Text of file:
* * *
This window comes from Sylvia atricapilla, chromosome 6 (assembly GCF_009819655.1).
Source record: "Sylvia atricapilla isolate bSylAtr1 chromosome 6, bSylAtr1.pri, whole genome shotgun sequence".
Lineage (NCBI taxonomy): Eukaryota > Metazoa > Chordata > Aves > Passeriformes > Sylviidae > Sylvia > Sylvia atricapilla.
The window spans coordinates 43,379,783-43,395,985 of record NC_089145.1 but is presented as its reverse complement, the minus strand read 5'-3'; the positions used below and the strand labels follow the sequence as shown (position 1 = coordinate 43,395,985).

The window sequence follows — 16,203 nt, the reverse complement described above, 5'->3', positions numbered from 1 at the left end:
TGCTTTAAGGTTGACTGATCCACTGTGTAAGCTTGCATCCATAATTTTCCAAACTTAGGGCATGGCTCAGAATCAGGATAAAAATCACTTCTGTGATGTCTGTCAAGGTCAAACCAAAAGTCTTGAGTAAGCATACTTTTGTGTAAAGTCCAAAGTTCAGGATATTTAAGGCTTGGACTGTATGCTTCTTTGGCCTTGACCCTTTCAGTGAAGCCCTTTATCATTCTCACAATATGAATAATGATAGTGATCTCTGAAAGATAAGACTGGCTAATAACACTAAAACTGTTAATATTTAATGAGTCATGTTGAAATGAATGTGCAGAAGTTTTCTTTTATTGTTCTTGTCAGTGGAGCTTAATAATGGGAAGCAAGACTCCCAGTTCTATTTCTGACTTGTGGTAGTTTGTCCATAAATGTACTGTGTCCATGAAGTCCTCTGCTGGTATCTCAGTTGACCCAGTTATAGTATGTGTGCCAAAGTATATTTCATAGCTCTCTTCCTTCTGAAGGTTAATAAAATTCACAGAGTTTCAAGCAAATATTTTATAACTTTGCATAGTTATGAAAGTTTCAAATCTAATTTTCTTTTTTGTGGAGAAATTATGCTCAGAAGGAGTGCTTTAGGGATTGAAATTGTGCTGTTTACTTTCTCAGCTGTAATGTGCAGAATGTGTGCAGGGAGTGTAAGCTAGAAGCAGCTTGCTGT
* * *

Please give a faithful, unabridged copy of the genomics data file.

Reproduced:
This window comes from Sylvia atricapilla, chromosome 6 (assembly GCF_009819655.1).
Source record: "Sylvia atricapilla isolate bSylAtr1 chromosome 6, bSylAtr1.pri, whole genome shotgun sequence".
Lineage (NCBI taxonomy): Eukaryota > Metazoa > Chordata > Aves > Passeriformes > Sylviidae > Sylvia > Sylvia atricapilla.
The window spans coordinates 43,379,783-43,395,985 of record NC_089145.1 but is presented as its reverse complement, the minus strand read 5'-3'; the positions used below and the strand labels follow the sequence as shown (position 1 = coordinate 43,395,985).

The window sequence follows — 16,203 nt, the reverse complement described above, 5'->3', positions numbered from 1 at the left end:
TGCTTTAAGGTTGACTGATCCACTGTGTAAGCTTGCATCCATAATTTTCCAAACTTAGGGCATGGCTCAGAATCAGGATAAAAATCACTTCTGTGATGTCTGTCAAGGTCAAACCAAAAGTCTTGAGTAAGCATACTTTTGTGTAAAGTCCAAAGTTCAGGATATTTAAGGCTTGGACTGTATGCTTCTTTGGCCTTGACCCTTTCAGTGAAGCCCTTTATCATTCTCACAATATGAATAATGATAGTGATCTCTGAAAGATAAGACTGGCTAATAACACTAAAACTGTTAATATTTAATGAGTCATGTTGAAATGAATGTGCAGAAGTTTTCTTTTATTGTTCTTGTCAGTGGAGCTTAATAATGGGAAGCAAGACTCCCAGTTCTATTTCTGACTTGTGGTAGTTTGTCCATAAATGTACTGTGTCCATGAAGTCCTCTGCTGGTATCTCAGTTGACCCAGTTATAGTATGTGTGCCAAAGTATATTTCATAGCTCTCTTCCTTCTGAAGGTTAATAAAATTCACAGAGTTTCAAGCAAATATTTTATAACTTTGCATAGTTATGAAAGTTTCAAATCTAATTTTCTTTTTTGTGGAGAAATTATGCTCAGAAGGAGTGCTTTAGGGATTGAAATTGTGCTGTTTACTTTCTCAGCTGTAATGTGCAGAATGTGTGCAGGGAGTGTAAGCTAGAAGCAGCTTGCTGT